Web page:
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John Simkin

Women as Artists

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Why, unlike authors, have there been so few female artists. Any explanations? Any ideas on what teachers could do to help improve the situation?

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Guest ChristineS
Why, unlike authors .......

If you look at the Literary canon you will find that until very modern times there were very, very few female authors included.

A true story.

Two of our female art teachers recently went on a welding course (for school purposes as well as personal interests; we are a specialist arts college and the entire, large art department is female).

The man running the course looked taken aback to see them, but rallied round before saying - in front of everyone else in the room (all of whom were male): I should be able to teach you all right; I taught a Special Needs class once. ;) ;)

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If you look at the Literary canon you will find that until very modern times there were very, very few female authors included.

True. Several also had to publish books using male names. (I once attended a school assembly where the deputy head described George Eliot as a “he”).

The important point was that writing in the 19th century was a cheaper and easier method of being creative, and could be kept secret from disapproving members of the family. In practical terms painting is much more difficult to do.

During the 19th century women writers overcame the problem of getting their work published and in doing so changed the social image of a writer. Unfortunately, the social image of a painter remained masculine. See Germaine Greer’s The Obstacle Race and Whitney Chadwick’s Women Art and Society for a more detailed account of this process.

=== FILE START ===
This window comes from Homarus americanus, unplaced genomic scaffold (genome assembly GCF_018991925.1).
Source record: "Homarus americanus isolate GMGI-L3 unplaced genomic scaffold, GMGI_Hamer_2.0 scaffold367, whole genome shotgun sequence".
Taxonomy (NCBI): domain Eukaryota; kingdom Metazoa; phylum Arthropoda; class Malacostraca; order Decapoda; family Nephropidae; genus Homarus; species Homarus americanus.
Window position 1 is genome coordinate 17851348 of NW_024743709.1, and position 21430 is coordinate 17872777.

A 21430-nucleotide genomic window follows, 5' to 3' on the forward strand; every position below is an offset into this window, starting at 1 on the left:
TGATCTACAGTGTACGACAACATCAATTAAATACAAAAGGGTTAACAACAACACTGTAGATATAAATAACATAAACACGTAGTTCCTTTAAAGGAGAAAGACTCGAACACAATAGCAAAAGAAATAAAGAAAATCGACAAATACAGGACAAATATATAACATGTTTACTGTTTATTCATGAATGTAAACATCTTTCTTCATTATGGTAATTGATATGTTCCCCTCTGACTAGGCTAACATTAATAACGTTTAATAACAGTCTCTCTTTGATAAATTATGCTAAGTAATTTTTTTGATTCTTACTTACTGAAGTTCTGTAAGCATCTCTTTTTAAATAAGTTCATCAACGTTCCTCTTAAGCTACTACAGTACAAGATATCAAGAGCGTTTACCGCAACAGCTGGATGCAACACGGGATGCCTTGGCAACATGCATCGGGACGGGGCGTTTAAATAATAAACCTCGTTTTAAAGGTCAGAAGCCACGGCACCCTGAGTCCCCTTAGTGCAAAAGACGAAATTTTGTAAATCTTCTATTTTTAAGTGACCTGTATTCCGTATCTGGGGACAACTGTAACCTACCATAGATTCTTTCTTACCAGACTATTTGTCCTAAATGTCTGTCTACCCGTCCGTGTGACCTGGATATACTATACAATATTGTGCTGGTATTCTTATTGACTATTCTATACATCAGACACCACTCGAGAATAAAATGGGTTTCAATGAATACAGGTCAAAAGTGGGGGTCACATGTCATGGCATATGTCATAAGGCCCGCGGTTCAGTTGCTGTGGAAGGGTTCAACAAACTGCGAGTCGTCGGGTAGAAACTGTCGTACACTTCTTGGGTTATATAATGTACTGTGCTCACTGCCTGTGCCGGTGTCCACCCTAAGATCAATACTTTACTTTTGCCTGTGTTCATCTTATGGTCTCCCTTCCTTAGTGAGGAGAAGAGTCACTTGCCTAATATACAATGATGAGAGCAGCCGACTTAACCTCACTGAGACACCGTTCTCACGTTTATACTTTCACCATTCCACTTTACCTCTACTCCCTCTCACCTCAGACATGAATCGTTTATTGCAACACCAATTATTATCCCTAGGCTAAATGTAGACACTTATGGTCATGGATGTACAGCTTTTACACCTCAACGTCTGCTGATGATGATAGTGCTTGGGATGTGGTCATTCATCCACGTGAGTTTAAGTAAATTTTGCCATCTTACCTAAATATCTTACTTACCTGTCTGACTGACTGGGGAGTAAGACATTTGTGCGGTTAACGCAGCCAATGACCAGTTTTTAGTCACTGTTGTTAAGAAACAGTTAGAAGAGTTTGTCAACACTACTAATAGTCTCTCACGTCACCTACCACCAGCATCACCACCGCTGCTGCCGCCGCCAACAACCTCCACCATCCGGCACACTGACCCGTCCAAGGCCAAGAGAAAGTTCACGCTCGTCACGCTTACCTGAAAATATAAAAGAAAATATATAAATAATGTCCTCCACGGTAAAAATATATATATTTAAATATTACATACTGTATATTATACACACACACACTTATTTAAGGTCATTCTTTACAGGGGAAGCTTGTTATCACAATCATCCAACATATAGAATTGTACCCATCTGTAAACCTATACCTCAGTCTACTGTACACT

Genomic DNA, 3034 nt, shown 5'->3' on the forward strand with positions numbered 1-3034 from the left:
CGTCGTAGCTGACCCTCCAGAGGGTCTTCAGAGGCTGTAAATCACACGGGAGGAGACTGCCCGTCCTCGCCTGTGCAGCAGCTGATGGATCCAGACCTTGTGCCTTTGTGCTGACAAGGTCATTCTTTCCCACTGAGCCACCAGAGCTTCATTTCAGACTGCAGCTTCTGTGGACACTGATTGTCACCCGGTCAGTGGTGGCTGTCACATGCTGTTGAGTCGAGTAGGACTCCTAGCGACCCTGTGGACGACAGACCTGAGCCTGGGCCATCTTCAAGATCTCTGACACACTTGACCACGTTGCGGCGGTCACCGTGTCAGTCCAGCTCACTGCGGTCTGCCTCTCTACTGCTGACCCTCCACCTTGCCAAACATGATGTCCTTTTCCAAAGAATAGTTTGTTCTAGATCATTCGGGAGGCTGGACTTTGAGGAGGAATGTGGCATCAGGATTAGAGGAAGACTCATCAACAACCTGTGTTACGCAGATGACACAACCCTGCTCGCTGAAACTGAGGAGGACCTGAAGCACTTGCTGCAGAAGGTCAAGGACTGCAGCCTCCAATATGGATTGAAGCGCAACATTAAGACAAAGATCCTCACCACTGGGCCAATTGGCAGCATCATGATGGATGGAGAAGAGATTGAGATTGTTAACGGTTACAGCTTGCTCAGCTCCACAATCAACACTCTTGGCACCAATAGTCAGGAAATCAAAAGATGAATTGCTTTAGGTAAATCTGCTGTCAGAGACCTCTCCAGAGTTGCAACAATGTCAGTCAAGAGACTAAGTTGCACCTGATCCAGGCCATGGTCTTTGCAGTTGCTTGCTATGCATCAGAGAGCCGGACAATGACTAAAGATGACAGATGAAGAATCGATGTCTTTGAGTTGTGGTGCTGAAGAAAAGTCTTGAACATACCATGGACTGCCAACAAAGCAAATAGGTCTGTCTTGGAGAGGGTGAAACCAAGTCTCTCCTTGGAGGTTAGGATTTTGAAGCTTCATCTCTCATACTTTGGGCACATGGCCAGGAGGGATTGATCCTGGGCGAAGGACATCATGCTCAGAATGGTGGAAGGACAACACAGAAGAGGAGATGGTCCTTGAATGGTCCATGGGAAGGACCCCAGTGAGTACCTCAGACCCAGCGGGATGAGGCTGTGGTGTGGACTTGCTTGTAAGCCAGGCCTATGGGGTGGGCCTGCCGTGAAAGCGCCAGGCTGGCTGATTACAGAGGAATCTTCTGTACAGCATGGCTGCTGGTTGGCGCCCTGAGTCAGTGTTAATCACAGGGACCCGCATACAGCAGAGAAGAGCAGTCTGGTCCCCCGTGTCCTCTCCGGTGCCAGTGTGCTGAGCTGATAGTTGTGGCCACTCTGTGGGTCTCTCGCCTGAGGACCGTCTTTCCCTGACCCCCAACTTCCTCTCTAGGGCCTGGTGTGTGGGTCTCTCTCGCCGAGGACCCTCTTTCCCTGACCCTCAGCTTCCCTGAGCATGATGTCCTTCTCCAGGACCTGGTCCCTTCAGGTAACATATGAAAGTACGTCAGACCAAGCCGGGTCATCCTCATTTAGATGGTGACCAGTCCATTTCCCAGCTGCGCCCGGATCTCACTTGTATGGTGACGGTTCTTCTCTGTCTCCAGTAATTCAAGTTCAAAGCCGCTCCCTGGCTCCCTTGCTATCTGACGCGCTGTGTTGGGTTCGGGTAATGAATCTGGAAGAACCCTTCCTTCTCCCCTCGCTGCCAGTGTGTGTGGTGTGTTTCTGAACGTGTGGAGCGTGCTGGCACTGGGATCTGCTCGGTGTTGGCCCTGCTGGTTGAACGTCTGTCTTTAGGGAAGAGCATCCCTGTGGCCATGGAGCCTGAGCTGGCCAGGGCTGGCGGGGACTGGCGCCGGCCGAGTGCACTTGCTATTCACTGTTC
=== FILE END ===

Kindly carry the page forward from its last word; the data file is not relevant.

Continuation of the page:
Teachers obviously play a significant role in creating the social image of an artist. The main way they do this is by selecting individuals to study. How much time, for example, do students spend studying women artists in schools?

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I can't speak to that which is historically considered as Fine Art, since I have little education in that area. In the world of contemporary art and illustration, I'm inclined to say that the majority of artists ARE women. My 'sampling' is somewhat limited in that my connection with fellow artists is primarily through Christian/Judeo-Christian circles. In any gathering of Christians In the Visual Arts, Graphic Artists Guild [more gender-balanced], local Christian arts groups, and the Society of Children's Writers and Illustrators, I am in the definite minority as a male artist. I am of the Opinion that in general, women are far more likely to pick up a brush [or the equivalent] than men. Art is an inner thing, and women in Western society are trained to be more in tune with their inner selves.

If the non-artist finds few artists in the world, my guess is that it is because art and marketing use two different parts of the brain. Finding artists who successfully market themselves is a rarity- there are FAR more artists in the world than you'll ever see in the galleries. Women traditionally raised in 20th Century thinking are less likely to impose themselves upon the world. A lot of it has to do with self-image/ego. History is filled with egotistic artists- the ones with enough moxie to make a statement about their gifts. There are countless others, probably many of whom are/were more talented than those who became "successful", who never had the motivation to place themselves in a position to be reviewed by those who supposedly know Art.

Maybe one should ask why it is that art produced by male artists has become more accepted as ART. I'm a commercial artist, so I can't speak to Fine Art, but I often wonder why some art is considered GREAT. I've never taken any classes in the subject; no doubt I'd find some answers there. I'm very left-brained as an artist, and I have little understanding of that which I call "modern art," most of which is non-representational. I'm very aware that there are those who consider representational art as merely illustration; and I can't argue with the concept. To me, much of the world's "great" 19th and 20th Century art, is simply wierd. But I don't claim any expertise in the area. Someone decided it was great art.

I picked up the movie, "Pollock," having read that Ed Harris was somewhat of an expert on the subject; I thought maybe I could get a 'Reader's Digest' version of the meaning of whatever school of modern art Pollock falls into. What I took away from the movie is that the man was seriously disturbed, and his paintings reflected his mental state. But, hey, I'm only a commercial artist. Van Gogh was also seriously disturbed, and failed as an artist in his contemporary world; history has seen him become a great artist. I'm sure he still chuckles over the oddity of culture.